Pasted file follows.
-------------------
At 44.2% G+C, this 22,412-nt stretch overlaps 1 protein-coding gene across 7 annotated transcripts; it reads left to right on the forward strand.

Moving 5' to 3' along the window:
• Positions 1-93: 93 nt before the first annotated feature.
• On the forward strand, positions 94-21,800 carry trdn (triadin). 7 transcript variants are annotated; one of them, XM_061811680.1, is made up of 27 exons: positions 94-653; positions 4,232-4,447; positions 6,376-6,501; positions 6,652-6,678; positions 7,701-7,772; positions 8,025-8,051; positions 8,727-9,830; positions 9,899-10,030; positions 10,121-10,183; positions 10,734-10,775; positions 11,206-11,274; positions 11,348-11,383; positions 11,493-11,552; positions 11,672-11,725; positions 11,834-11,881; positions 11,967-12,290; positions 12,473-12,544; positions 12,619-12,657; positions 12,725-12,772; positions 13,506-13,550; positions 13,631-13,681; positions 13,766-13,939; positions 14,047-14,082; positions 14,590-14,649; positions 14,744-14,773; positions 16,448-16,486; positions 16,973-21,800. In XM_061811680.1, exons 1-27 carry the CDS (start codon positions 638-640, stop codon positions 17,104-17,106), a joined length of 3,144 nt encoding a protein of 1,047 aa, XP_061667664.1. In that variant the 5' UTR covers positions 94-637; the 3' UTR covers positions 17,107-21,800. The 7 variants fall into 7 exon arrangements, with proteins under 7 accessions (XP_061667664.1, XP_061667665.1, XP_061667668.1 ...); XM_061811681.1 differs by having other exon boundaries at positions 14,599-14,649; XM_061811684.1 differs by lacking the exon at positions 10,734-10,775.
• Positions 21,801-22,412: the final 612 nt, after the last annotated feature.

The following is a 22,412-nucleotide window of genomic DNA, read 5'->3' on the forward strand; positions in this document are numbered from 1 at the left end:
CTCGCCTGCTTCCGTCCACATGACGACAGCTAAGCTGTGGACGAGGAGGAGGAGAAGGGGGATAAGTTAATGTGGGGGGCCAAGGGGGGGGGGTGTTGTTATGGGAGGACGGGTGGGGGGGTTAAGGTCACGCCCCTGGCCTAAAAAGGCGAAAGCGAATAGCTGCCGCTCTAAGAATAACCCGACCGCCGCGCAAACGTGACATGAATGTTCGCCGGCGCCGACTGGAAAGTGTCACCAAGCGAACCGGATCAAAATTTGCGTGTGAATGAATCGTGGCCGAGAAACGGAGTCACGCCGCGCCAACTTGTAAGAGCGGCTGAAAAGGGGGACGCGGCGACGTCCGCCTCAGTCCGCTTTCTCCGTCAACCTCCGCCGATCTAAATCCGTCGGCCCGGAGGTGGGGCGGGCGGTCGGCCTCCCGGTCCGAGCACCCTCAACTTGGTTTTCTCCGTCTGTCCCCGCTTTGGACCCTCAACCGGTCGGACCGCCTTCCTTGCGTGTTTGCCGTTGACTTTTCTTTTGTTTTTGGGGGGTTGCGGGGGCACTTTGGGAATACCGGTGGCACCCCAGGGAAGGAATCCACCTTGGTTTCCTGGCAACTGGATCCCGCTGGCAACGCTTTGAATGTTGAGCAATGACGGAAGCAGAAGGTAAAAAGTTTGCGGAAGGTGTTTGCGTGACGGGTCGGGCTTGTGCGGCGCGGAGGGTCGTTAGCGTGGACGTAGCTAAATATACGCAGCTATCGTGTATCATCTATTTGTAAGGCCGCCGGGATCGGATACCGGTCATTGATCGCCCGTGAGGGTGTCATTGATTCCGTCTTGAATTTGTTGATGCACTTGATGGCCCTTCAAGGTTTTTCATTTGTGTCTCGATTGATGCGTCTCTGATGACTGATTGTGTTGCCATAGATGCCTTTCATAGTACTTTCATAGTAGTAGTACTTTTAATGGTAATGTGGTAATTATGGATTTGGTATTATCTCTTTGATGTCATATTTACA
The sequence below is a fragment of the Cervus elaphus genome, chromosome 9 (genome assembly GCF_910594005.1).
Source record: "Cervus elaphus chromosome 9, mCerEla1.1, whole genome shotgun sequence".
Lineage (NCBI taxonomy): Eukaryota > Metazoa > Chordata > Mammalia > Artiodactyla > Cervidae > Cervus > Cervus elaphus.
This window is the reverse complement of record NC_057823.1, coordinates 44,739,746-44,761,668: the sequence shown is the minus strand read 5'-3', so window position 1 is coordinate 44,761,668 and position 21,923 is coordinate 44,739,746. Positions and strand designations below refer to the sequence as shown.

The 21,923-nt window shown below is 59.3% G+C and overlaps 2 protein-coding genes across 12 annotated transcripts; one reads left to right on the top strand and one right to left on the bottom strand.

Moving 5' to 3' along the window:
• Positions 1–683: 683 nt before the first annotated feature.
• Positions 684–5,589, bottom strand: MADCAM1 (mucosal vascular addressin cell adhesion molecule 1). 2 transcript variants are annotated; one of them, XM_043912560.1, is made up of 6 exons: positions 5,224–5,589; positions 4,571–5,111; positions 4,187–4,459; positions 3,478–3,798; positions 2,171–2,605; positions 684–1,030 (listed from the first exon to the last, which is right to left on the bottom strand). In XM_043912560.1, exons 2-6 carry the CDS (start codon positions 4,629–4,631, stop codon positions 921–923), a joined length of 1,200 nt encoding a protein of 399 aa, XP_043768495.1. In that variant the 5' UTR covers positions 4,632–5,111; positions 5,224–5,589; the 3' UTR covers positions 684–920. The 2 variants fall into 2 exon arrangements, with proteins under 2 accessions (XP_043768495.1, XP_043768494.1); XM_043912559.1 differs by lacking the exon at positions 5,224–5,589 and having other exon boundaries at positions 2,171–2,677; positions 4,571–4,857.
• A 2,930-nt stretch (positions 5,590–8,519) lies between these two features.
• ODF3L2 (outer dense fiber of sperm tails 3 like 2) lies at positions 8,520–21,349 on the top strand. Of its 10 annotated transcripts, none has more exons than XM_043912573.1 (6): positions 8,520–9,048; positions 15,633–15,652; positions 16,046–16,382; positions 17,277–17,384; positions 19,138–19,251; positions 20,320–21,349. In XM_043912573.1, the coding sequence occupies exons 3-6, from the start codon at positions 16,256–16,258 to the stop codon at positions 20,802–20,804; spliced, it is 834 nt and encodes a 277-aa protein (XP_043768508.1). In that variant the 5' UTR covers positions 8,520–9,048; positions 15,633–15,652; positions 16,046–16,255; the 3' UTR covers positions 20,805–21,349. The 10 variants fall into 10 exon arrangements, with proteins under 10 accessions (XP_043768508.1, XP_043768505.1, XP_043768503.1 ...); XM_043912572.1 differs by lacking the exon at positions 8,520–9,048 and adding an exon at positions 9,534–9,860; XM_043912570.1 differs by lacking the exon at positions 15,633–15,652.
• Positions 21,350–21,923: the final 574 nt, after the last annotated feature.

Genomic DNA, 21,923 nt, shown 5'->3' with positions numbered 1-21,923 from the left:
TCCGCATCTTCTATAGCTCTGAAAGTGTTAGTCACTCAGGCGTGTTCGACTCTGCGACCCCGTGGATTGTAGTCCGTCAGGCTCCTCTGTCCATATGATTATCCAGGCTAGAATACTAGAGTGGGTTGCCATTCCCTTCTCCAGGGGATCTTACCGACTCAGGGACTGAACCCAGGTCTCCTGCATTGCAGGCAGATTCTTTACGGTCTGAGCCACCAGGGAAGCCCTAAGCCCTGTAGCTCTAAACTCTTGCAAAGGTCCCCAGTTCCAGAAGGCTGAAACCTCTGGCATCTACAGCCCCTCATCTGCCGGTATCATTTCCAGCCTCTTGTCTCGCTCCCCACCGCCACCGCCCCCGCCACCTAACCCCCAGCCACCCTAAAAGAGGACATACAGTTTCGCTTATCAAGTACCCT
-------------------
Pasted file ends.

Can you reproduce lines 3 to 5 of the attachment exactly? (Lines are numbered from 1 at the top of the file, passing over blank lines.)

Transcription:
• Positions 1-93: 93 nt before the first annotated feature.
• On the forward strand, positions 94-21,800 carry trdn (triadin). 7 transcript variants are annotated; one of them, XM_061811680.1, is made up of 27 exons: positions 94-653; positions 4,232-4,447; positions 6,376-6,501; positions 6,652-6,678; positions 7,701-7,772; positions 8,025-8,051; positions 8,727-9,830; positions 9,899-10,030; positions 10,121-10,183; positions 10,734-10,775; positions 11,206-11,274; positions 11,348-11,383; positions 11,493-11,552; positions 11,672-11,725; positions 11,834-11,881; positions 11,967-12,290; positions 12,473-12,544; positions 12,619-12,657; positions 12,725-12,772; positions 13,506-13,550; positions 13,631-13,681; positions 13,766-13,939; positions 14,047-14,082; positions 14,590-14,649; positions 14,744-14,773; positions 16,448-16,486; positions 16,973-21,800. In XM_061811680.1, exons 1-27 carry the CDS (start codon positions 638-640, stop codon positions 17,104-17,106), a joined length of 3,144 nt encoding a protein of 1,047 aa, XP_061667664.1. In that variant the 5' UTR covers positions 94-637; the 3' UTR covers positions 17,107-21,800. The 7 variants fall into 7 exon arrangements, with proteins under 7 accessions (XP_061667664.1, XP_061667665.1, XP_061667668.1 ...); XM_061811681.1 differs by having other exon boundaries at positions 14,599-14,649; XM_061811684.1 differs by lacking the exon at positions 10,734-10,775.
• Positions 21,801-22,412: the final 612 nt, after the last annotated feature.